• The development of a single ERP solution that runs back-office processes while seamlessly connected to the manufacturing shop floor
  • The ability to connect to machines and any of their attached sensors regardless of type or age
  • The maturation of analytics, artificial intelligence, and data visualization to interpret data and present meaningful analysis and future predictions
  • The utility of robotics and cameras to efficiently outperform humans for some very repetition heavy use cases such as quality control
  • The digital automation of processes and workflows
  • The improvement of software as a service (SaaS) experiences by leveraging the latest internet web browser technologies and putting greater emphasis on the user throughout development
  • The ability to handle large volumes of data combined with advanced “what if” scenario planning capabilities

Defining traditional vs “smart” manufacturing

With a mature Smart Manufacturing solution ecosystem now firmly in place, there is a rapidly growing divide as two clear types of manufacturers have emerged. The first are the traditionalists operating as they always have; and the second group has embraced technology such as smart manufacturing to help grow, differentiate and future-proof themselves.



Overview: These organizations are built on manufacturing processes and operations that are thoroughly ingrained. They are supported by a leadership mindset that is skeptical of change, or have the mindset “we have always done it this way.” The traditional manufacturer will have been in business for at least a decade and it’s likely their IT systems and back-office solutions have long reached their expiry date. As a result the organization, while effective enough, will have plateaued in terms of efficiency and lacks the executive sponsorship to try something new, such as leveraging technology innovations to help invigorate and expand the business. Overview: Business leaders for a Smart Manufacturer have completely bought into the potential to be a digital- first manufacturer and the opportunities it can bring. This attitude means that whether it’s simply scaling up existing smart factory solutions, or a total smart factory roll-out across all sites, these organizations are willing to invest in digital solutions to help future-proof themselves.
Next steps: The combination of cheaper and more mature solutions coupled with recent global events means that the viable scenarios where it makes sense to solely operate in the “traditional” sense are rapidly shrinking. This means that for a traditional manufacturer to stay in business and be profitable for the long term it is now a case of not if, but when, they begin the journey to transform the operation. Next steps: As smart factory solutions get rolled out the investment will continue to provide an increasing rate of financial return and will also manifest itself through the manufacturing processes themselves. Manufacturing at its core is now underpinned by data connectivity with machines, automation, and artificial intelligence as part of optimizing and streamlining manufacturing operations through technology. As this technology continues to be adopted and embedded into processes, it will eventually be viewed as a real partner and game changer to the shopfloor workers, production schedulers and operations managers.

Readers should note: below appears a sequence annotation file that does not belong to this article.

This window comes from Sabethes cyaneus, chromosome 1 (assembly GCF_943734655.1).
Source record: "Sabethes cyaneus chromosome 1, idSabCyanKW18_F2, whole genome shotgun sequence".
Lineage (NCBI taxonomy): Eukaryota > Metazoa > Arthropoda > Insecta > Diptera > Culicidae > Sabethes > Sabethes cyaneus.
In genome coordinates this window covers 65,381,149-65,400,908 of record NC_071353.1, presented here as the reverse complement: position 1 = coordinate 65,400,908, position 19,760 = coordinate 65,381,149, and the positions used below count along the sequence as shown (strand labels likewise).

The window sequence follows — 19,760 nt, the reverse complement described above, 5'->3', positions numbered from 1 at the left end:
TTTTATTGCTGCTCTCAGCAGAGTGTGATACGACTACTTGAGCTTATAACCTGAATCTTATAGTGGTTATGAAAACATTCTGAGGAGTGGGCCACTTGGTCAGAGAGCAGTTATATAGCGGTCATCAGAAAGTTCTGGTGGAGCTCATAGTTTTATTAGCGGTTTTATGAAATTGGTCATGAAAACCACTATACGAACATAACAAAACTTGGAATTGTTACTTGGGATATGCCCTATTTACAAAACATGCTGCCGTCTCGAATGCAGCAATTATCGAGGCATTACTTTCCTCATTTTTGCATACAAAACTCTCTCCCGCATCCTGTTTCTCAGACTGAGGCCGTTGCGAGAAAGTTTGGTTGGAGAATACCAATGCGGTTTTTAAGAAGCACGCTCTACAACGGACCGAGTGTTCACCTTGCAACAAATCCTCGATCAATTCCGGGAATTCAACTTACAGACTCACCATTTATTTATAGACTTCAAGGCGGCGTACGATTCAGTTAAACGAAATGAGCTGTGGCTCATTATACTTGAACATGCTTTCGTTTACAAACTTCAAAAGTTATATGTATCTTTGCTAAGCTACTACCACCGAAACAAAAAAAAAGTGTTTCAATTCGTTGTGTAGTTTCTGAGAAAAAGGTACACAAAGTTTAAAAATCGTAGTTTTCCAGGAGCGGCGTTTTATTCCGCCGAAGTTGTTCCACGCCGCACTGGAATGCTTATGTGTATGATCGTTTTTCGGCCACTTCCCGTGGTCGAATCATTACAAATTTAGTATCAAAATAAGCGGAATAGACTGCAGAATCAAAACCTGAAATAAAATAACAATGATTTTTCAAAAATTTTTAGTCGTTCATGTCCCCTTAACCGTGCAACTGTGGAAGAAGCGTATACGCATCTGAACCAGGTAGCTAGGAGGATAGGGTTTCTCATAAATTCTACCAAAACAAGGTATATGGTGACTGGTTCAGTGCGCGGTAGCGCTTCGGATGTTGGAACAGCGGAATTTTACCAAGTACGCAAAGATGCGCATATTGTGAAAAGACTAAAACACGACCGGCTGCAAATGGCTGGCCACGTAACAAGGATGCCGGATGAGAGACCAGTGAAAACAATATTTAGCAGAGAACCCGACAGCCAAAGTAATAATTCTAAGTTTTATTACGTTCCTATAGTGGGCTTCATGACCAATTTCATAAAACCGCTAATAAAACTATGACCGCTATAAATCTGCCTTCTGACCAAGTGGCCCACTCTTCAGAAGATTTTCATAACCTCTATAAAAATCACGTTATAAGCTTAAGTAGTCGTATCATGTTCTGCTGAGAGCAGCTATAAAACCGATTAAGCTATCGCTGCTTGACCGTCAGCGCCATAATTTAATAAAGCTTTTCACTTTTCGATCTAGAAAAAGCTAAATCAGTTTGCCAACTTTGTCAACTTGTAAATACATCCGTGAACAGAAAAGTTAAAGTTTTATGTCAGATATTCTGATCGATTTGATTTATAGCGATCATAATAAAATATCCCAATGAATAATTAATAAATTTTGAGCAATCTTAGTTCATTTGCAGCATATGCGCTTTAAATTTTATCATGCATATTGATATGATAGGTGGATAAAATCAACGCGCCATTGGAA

Technology maturity and underlying use cases

Defining the makeup of a typical Smart Factory set up is difficult as there is no one-size-fits-all approach, and it very much depends on the organization’s digital maturity and appetite to embrace technology. That said, here are the most common solution areas that make up the wider smart factory solution set both in terms of business readiness today, and the areas that are emerging and will likely become more mainstream in due course:

Core Smart Factory capabilities delivering value today

Enterprise Resource Planning (ERP)

The overarching back-office solution with capabilities including Manufacturing management, Supply Chain, HR, Procurement and more.

Artificial Intelligence (AI) and Machine Learning (ML)

Data analysis from the shop floor that’s automatically analyzed and fed into processes like production planning and preventative maintenance scheduling. Advanced shop floorrobotics powered by AI.

Industrial Internet of Things (IIoT)

Connecting machines and sensors of all ages and types to return real time data for review and analysis.


Workflow and process automation such as turning a machine on or off based on a schedule or event based when anomalies are detected.


Total evaluation of all the data available with key insights, issues and activities now being alerted, categorized, and then visualized in dashboards to help enable greater decision making in real time.

Digital Twin

A 3D representation of products and the shopfloor to help visualize the manufacturing process and the operational status of machines Perform “what-if” scenarios and simulations.

Core smart factory capabilities

Emerging themes driving the capabilities for tomorrow

  • Further collaboration between shopfloor workers and machines featuring collaborative robots aptly named “cobots”.
  • A continued push for machines to take over and do the monotonous specific tasks thus promoting staff into different and more value adding roles.
  • Greater manufacturing agility that enables higher levels of mass personalization through the next generation of computing and intelligence
  • Improved intelligence and automation capabilities as part of enabling even more sustainable and circular economy focused operating models.
  • Solution maturation combined with an upskilled workforce familiar with new technology like augmented reality tools within the manufacturing process.

Smart Factory use cases and corresponding benefits

As capabilities continue to emerge and mature, manufacturers are embracing the smart factory as no longer just a concept, but one that’s fully business-ready to help tackle their toughest challenges: